Spark plugs are vital to keeping your car running smoothly.
They’re responsible for the electric spark that ignites the air fuel mixture in the combustion chamber. This is why it’s crucial to get routine spark plug replacements.
This Article Contains:
- How To Change Spark Plugs (Step-By-Step Guide)
- 6 Tips When Changing Spark Plugs
- 5 FAQs On Spark Plugs
How To Change Spark Plugs (Step-By-Step Guide)
Spark plugs should be inspected routinely to ensure they’re in good shape. And if you ever experience faulty starting or find a worn-out old plug, it’s best to get a prompt replacement to avoid further damage.
But how do you do that?
Let’s take a look:
- Gather The Supplies
- Disconnect The Battery
- Clean The Engine
- Locate The Spark Plugs In Your Car
- Remove The Spark Plug Wires Or Coil On Plug
- Unscrew The Spark Plug
- Prepare The New Spark Plug
- Repair The Spark Plug Wires And Clean The Plug Threads
- Install The New Spark Plug
- Reconnect The Battery And Test Run Your Vehicle
Note: If you’re not confident about handling the repairs, it’s best to let your mechanic take over. Incorrectly installed spark plugs can lead to rough idling, reduced fuel efficiency, damage to the combustion chamber, and even cause spark plug failure.
Step 1: Gather The Supplies
Changing your vehicles spark plugs can be tricky.
Here are the tools and other items you’ll need for the replacement:
- Mechanic gloves
- Safety glasses
- Anti seize lubricant or dielectric grease
- Ratcheting socket wrench
- Spark plug socket
- Spark plug gap gauge (feeler gauge)
- Torque wrench
- Vacuum or compressed air blower
- Clean rag or paper towels
Step 2: Disconnect The Battery
Before attempting any repair or replacement on your vehicle, always ensure your car battery is disconnected.
Start by parking your car on a flat, dry surface. Open the hood and locate your car battery. Then, use an adjustable wrench to remove the negative terminal of your battery first, followed by the positive one.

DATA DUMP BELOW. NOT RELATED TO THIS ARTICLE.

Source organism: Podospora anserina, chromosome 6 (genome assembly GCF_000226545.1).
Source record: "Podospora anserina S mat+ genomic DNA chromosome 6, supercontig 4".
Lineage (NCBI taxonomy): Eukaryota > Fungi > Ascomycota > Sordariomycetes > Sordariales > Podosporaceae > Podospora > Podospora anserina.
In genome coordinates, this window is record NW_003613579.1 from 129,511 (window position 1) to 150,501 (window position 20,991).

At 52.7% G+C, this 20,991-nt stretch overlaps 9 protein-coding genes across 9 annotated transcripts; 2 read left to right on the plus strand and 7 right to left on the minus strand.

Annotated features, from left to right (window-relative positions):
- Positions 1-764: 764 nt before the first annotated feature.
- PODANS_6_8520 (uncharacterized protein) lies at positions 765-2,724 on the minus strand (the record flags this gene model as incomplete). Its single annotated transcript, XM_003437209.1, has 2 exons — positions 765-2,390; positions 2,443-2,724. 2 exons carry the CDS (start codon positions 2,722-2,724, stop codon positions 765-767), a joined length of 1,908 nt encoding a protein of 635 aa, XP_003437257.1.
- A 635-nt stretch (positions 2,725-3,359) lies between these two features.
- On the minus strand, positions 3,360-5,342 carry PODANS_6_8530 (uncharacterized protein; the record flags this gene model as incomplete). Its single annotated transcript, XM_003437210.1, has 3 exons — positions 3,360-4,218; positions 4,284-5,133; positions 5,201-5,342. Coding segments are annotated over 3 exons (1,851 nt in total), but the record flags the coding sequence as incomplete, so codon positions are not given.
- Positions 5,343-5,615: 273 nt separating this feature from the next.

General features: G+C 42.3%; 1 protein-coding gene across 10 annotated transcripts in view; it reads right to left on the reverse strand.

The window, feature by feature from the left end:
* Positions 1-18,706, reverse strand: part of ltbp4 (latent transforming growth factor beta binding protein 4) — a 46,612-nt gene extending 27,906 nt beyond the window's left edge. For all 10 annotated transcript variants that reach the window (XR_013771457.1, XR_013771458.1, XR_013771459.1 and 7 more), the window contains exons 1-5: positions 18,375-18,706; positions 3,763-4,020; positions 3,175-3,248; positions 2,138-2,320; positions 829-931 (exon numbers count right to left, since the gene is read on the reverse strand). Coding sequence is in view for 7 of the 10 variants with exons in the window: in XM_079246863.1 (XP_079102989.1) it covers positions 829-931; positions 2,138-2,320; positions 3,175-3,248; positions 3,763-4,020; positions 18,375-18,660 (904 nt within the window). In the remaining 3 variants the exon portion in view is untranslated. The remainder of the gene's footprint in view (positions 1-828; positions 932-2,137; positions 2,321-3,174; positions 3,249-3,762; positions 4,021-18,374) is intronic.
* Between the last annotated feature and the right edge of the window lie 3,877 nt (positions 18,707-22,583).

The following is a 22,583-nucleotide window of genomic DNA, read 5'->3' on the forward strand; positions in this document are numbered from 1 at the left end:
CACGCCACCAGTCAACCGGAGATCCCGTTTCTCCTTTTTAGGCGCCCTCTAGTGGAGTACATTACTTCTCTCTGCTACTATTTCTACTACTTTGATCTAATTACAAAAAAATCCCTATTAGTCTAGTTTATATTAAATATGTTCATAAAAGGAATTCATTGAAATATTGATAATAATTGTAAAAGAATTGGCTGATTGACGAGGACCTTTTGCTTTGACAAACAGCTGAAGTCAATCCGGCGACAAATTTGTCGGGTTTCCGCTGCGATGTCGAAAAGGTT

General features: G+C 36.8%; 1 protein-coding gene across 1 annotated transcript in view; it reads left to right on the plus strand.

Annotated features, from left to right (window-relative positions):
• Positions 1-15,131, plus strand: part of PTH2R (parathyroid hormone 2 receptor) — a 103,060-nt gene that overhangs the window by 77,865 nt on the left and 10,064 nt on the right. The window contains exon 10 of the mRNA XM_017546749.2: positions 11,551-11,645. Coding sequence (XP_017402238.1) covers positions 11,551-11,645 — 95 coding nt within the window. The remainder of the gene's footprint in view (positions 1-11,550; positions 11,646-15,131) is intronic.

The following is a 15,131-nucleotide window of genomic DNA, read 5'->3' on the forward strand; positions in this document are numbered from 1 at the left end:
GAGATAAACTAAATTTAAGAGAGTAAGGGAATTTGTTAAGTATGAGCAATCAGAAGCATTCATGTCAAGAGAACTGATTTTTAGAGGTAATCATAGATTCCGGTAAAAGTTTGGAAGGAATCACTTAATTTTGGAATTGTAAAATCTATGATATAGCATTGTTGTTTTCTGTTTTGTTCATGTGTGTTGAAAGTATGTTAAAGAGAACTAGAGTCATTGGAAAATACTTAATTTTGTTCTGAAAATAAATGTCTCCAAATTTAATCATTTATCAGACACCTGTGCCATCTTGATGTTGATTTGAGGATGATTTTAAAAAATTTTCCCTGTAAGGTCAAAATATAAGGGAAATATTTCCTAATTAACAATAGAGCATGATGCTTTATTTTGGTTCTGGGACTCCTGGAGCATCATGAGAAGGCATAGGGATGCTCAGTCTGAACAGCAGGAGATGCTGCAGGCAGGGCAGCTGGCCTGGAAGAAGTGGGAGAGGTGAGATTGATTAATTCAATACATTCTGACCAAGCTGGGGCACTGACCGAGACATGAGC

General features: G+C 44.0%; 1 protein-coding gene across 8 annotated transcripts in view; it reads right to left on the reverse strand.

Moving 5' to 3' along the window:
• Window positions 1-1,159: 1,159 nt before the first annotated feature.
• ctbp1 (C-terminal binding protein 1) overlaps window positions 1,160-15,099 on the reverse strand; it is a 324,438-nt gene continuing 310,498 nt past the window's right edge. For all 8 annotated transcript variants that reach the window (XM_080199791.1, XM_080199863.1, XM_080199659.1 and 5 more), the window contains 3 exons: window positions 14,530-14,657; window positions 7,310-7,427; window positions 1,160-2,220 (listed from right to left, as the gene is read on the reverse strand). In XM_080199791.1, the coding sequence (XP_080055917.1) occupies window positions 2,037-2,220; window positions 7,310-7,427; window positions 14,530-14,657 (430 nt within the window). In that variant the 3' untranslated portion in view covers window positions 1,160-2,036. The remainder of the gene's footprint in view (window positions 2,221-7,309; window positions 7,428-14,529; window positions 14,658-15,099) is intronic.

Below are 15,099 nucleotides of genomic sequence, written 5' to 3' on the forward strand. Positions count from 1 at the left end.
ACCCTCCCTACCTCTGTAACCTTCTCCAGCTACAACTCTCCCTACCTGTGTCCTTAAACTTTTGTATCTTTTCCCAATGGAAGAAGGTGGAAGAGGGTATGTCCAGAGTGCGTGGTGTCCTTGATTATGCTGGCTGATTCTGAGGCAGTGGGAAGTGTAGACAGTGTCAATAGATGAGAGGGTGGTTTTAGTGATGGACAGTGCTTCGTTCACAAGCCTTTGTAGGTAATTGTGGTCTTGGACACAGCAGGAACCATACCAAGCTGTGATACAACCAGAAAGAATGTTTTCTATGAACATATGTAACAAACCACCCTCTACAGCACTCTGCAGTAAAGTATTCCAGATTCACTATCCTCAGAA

Step 3: Clean The Engine
The next step in getting a spark plug replacement is to prep your engine and clean it.
Remove the engine cover if your combustion engine has one. Blast compressed air to clean the surface. This will prevent dirt and debris from getting into the spark plug hole and the engine’s cylinder head.
Label any vacuum hoses you may remove so you won’t misplace them.
Step 4: Locate The Spark Plugs In Your Vehicle
Under the hood, you’ll find 4-8 wires leading to different points in the engine compartment. The spark plugs are located at the end of these wires, under the spark plug cap. They sit on the lid of the combustion chamber and screw into each cylinder head.
Your engine may also employ coil-on-plugs (COP) instead, which don’t use a spark plug wire (spark plug lead) as the coils sit directly on top of the plugs.
Pro Tip: Label the corresponding spark plug wire to the cylinder head, so you don’t mix them up while replacing spark plugs.
Step 5: Remove The Spark Plug Wires Or Coil-On-Plug
If your car uses a COP system, release the electrical connector from the ignition coil by gently pulling it up. Take the wiring connector off the coil. COPs have a detachable rubber spark plug boot and springs. If the spark plug boot doesn’t come off the spark plug with the coil, use needle-nose pliers.
If your vehicle doesn’t use COPs, you’ll find a spark plug cap (plug boot) attached to the spark plug lead and the plugs. In this case, you can use a spark plug wire puller to take out the plug boot.
Note: If you have spark plug wires, remove only a single spark plug wire from one plug at a time. That’ll help you connect the right wire to the right spark plug during replacement. If you have a coil-on-plug (COP), disconnect the coils and set them aside in a safe location.
Step 6: Unscrew The Spark Plug
Next, you’ll need to use a spark plug socket to remove the faulty spark plug from the engine.
Use a socket wrench to turn the old plug about half an inch in an anti-clockwise direction. You can use a small amount of penetrant liquid to loosen up the threads and wires of old spark plugs.
If the faulty spark plug seems stuck, gently try to work it out in a back-and-forth motion using the spark plug socket.
If you notice consistent resistance, reach out to your mechanic for help. Using a lot of force to unscrew a bad spark plug can damage the threads and cost you a fortune in repairs.
Step 7: Prepare The New Spark Plug
Once you remove your bad spark plug, you’ll need to prep your engine and new spark plug for installation. Ensure you have the right spark plug set by consulting your vehicle manual and mechanic.
One important step in spark plug maintenance is the spark plug gap.
Modern spark plugs are pre-gapped, meaning you don’t need to set the gap with a spark plug gauge (feeler gauge) when installing them.
But if you need to gap them, you’ll need to follow the manufacturer’s specs.
Here’s a general guide to setting the spark plug gap:
- Use a spark plug gap gauge and slide it between the electrodes.
- Adjust the ground electrode (the piece of bent metal at the end) to narrow or widen the gap as per the spark plug gauge. Never put pressure on the center electrode.
Step 8: Repair The Spark Plug Wires And Clean The Plug Threads